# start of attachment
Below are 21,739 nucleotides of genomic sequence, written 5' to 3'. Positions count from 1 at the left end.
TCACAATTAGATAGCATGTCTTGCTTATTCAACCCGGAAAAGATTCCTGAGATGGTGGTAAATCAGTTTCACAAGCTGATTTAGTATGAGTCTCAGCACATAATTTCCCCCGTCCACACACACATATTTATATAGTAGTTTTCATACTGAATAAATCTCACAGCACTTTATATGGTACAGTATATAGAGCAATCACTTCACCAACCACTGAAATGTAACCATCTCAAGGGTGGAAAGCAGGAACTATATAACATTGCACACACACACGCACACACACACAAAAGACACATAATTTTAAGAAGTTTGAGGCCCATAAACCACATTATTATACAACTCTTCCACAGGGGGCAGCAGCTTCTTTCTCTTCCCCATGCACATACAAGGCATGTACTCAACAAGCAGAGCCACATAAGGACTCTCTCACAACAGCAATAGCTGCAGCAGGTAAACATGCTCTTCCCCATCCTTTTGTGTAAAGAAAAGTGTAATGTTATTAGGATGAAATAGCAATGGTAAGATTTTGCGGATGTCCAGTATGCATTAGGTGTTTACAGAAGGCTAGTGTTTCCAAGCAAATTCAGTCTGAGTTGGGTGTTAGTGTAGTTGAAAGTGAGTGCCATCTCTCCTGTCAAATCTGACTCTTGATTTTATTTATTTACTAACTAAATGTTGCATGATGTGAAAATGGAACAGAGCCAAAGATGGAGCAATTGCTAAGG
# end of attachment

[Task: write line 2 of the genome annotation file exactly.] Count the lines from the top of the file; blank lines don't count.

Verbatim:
TCACAATTAGATAGCATGTCTTGCTTATTCAACCCGGAAAAGATTCCTGAGATGGTGGTAAATCAGTTTCACAAGCTGATTTAGTATGAGTCTCAGCACATAATTTCCCCCGTCCACACACACATATTTATATAGTAGTTTTCATACTGAATAAATCTCACAGCACTTTATATGGTACAGTATATAGAGCAATCACTTCACCAACCACTGAAATGTAACCATCTCAAGGGTGGAAAGCAGGAACTATATAACATTGCACACACACACGCACACACACACAAAAGACACATAATTTTAAGAAGTTTGAGGCCCATAAACCACATTATTATACAACTCTTCCACAGGGGGCAGCAGCTTCTTTCTCTTCCCCATGCACATACAAGGCATGTACTCAACAAGCAGAGCCACATAAGGACTCTCTCACAACAGCAATAGCTGCAGCAGGTAAACATGCTCTTCCCCATCCTTTTGTGTAAAGAAAAGTGTAATGTTATTAGGATGAAATAGCAATGGTAAGATTTTGCGGATGTCCAGTATGCATTAGGTGTTTACAGAAGGCTAGTGTTTCCAAGCAAATTCAGTCTGAGTTGGGTGTTAGTGTAGTTGAAAGTGAGTGCCATCTCTCCTGTCAAATCTGACTCTTGATTTTATTTATTTACTAACTAAATGTTGCATGATGTGAAAATGGAACAGAGCCAAAGATGGAGCAATTGCTAAGG